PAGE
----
Social Security Spousal Benefits – The Basics [Video]

social security spousal benefits

This video covers the basics of Social Security Spousal Benefits and how they work whether you’re married, divorced or widowed. I hope you find it helpful.

Transcript of Video:

Hey there. Today I’d like to cover the basics of Social Security spousal benefits. As I’ve spent decades now working with individuals and families, I’ve also had the opportunity to work with a lot of divorced women, widows, and then other family situations, and I’ve found a lot of confusion around the topic of social security and specifically social security spousal benefits. 

I just want to cover some quick basics today to provide you with a little bit of information and hopefully, maybe clear up some things for you. As a married spouse, you are entitled to your own or half of your spouses social security retirement benefits, whichever is higher. 

As a quick example, let’s say that you’ve worked off and on or full time and your social security benefit will be $1000 a month at full retirement age. Let’s say that’s age 67. Your spouse has also worked. He or she has potentially earned more income over their lifetime and their full retirement age social security benefit’s going to be $2500 a month. In that situation, half of their benefit, half of 2500 is 1250, which is higher than the $1000 benefit you’ve earned on your own. And so what you have the option to do is to notify social security once you begin your Social Security benefits that you would like to take spousal benefits. So what social security will do is actually give you your benefit of $1000 and then they’ll basically make up the difference and pay an additional $250 benefit to get you up to the higher of yours or your half of your spouse’s social security benefits. So that’s the way that works. 

Some interesting wrinkles come into play however in the situation of divorce or widowhood. So if you were married for ten or more years and subsequently divorced from your spouse, you’re still eligible for spousal benefits and they work the same way. So if you were married for ten or more years, now you’re divorced, you can still choose to take your benefit or half of your ex-spouse’s benefit, whichever is higher. And if you survive your spouse, meaning your husband or wife pre-deceases you, you’re then eligible to get 100% of their social security benefit if it’s higher than your own. So, there’s a lot of other wrinkles that come into play when you’re talking about remarriage and timing and things like that.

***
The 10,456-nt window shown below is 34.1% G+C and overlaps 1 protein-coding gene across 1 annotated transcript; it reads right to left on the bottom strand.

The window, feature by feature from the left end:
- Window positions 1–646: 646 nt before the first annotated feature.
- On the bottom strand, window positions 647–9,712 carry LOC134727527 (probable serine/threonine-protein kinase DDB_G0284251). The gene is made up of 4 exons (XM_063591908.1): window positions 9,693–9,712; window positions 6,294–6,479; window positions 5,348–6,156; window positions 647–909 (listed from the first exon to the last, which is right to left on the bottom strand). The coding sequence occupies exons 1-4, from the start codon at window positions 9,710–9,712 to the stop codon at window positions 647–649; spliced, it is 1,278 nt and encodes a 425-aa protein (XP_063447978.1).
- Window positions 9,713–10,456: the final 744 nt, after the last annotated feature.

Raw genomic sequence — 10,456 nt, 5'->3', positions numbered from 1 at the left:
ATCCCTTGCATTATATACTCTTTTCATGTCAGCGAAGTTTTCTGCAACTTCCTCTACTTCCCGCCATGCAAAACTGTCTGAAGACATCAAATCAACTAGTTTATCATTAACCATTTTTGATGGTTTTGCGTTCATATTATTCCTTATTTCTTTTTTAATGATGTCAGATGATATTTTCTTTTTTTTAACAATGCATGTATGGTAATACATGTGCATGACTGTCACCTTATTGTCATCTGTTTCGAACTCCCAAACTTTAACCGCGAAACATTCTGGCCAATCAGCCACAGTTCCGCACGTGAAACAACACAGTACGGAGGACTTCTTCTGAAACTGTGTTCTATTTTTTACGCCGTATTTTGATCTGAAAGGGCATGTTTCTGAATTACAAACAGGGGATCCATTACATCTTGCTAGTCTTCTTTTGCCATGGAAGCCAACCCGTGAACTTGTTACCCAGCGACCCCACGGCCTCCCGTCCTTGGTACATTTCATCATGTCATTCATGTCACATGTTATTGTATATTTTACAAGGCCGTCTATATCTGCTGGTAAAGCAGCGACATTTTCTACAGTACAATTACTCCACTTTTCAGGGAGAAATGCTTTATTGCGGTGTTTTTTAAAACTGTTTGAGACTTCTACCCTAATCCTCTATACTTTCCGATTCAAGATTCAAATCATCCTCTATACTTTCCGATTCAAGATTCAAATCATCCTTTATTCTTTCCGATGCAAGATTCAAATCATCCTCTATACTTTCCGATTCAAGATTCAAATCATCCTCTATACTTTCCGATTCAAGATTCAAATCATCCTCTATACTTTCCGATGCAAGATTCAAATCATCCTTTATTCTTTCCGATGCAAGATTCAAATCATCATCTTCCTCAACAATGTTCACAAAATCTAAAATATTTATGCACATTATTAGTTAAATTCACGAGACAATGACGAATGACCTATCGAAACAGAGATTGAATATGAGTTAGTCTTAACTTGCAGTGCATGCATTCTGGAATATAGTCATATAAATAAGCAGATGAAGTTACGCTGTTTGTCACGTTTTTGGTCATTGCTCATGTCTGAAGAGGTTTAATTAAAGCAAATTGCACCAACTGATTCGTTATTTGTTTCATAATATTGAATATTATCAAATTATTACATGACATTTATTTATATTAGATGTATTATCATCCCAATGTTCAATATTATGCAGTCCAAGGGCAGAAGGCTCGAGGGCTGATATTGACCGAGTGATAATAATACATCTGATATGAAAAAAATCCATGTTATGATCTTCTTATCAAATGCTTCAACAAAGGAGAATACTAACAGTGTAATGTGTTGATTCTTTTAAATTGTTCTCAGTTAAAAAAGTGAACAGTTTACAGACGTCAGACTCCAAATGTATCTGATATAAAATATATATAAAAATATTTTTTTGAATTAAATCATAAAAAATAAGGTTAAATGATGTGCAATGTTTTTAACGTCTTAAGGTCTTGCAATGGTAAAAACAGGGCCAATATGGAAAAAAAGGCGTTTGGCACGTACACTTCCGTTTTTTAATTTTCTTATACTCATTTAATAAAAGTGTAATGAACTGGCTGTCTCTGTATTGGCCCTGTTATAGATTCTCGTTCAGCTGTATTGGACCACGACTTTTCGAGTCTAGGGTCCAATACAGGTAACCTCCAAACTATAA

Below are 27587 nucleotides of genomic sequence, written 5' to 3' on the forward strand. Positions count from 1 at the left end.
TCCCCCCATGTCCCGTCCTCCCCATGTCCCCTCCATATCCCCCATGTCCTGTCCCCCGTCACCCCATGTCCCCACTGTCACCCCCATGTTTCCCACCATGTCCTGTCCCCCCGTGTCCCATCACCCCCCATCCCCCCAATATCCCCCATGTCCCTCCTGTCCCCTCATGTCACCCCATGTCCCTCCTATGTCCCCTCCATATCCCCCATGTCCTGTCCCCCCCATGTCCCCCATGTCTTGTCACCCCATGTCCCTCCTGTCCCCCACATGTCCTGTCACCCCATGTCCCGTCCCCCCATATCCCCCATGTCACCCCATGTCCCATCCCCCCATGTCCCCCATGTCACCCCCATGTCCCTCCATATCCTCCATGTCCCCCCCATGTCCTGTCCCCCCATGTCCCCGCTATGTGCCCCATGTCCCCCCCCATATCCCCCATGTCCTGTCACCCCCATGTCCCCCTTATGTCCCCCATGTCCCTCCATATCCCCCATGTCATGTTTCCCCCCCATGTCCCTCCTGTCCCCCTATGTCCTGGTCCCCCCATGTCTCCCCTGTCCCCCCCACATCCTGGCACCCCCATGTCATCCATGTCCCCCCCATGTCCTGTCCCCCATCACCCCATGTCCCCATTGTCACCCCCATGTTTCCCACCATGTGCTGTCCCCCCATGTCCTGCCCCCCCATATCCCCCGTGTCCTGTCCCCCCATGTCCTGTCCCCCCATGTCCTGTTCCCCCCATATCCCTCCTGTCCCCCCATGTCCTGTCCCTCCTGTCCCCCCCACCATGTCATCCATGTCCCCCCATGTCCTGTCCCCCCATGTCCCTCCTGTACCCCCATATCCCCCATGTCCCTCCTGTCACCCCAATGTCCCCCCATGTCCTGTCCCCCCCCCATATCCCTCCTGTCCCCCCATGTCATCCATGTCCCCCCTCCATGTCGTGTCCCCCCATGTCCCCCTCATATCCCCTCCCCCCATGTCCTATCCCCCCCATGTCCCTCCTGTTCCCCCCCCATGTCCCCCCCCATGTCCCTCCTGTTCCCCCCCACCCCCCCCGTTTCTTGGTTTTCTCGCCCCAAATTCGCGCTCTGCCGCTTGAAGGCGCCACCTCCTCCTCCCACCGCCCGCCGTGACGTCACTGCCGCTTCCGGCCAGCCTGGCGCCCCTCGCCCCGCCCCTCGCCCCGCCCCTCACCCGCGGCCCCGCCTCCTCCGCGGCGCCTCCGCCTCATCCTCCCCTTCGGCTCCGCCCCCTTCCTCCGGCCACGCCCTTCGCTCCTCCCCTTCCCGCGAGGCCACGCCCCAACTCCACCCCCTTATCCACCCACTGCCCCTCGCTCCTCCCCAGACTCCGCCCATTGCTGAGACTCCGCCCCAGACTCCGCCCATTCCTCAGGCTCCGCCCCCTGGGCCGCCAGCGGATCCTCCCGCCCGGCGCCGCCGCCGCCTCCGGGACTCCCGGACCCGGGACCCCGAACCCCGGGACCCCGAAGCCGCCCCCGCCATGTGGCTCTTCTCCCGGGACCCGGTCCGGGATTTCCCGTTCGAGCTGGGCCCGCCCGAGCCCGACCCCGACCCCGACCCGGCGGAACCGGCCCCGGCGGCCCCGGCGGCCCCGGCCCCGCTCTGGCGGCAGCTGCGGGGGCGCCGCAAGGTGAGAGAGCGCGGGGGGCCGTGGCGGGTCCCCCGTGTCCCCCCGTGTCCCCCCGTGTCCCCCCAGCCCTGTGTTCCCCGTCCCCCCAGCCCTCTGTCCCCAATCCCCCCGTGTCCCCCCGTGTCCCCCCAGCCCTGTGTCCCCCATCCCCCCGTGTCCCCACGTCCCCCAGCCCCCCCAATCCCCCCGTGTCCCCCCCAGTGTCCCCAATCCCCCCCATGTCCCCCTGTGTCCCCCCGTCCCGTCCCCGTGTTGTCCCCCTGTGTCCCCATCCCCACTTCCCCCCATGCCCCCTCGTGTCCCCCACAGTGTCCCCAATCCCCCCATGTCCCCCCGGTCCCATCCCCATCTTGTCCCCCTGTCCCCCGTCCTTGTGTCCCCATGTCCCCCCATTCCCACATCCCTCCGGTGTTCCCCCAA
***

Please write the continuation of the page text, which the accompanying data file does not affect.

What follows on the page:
This doesn’t get into issues like optimizing how to get the most social security over your lifetime. I’m just laying out some basic facts around which I find a lot of confusion. So a quick refresher, if you are married, you can choose to take yours or half of your spouse’s social security benefits, whichever is the higher amount. If you’re divorced, but you were married for ten or more years, same rules apply. You can take yours or half of your ex-spouse’s social security benefit, whichever’s higher. And whether you’re married or divorced, if your spouse passes away before you, you’re then eligible to take, again, continue to take your own if it’s the higher amount, or 100% of your spouse’s or ex-spouse’s social security benefit in the case of survivor benefits. So again, just covering the basics. Hope you find that helpful and I will look forward to sharing with you more next time. 

End Transcript

Thanks for reading. While you’re here, be sure to sign up for my weekly email newsletter where I share tips, advice, and stories about the intersection of money and our lives. Just click here to join the community.

Russ Thornton
Russ Thornton
Hi there! I'm Russ, and I help women in their 50s and 60s achieve and maintain their desired lifestyle leading up to and throughout their retirement years. Imagine being able to look forward to a comfortable and confident financial future...
Share
Share on facebook
Facebook
Share on twitter
Twitter
Share on linkedin
LinkedIn
Share on pinterest
Pinterest
Share on email
Email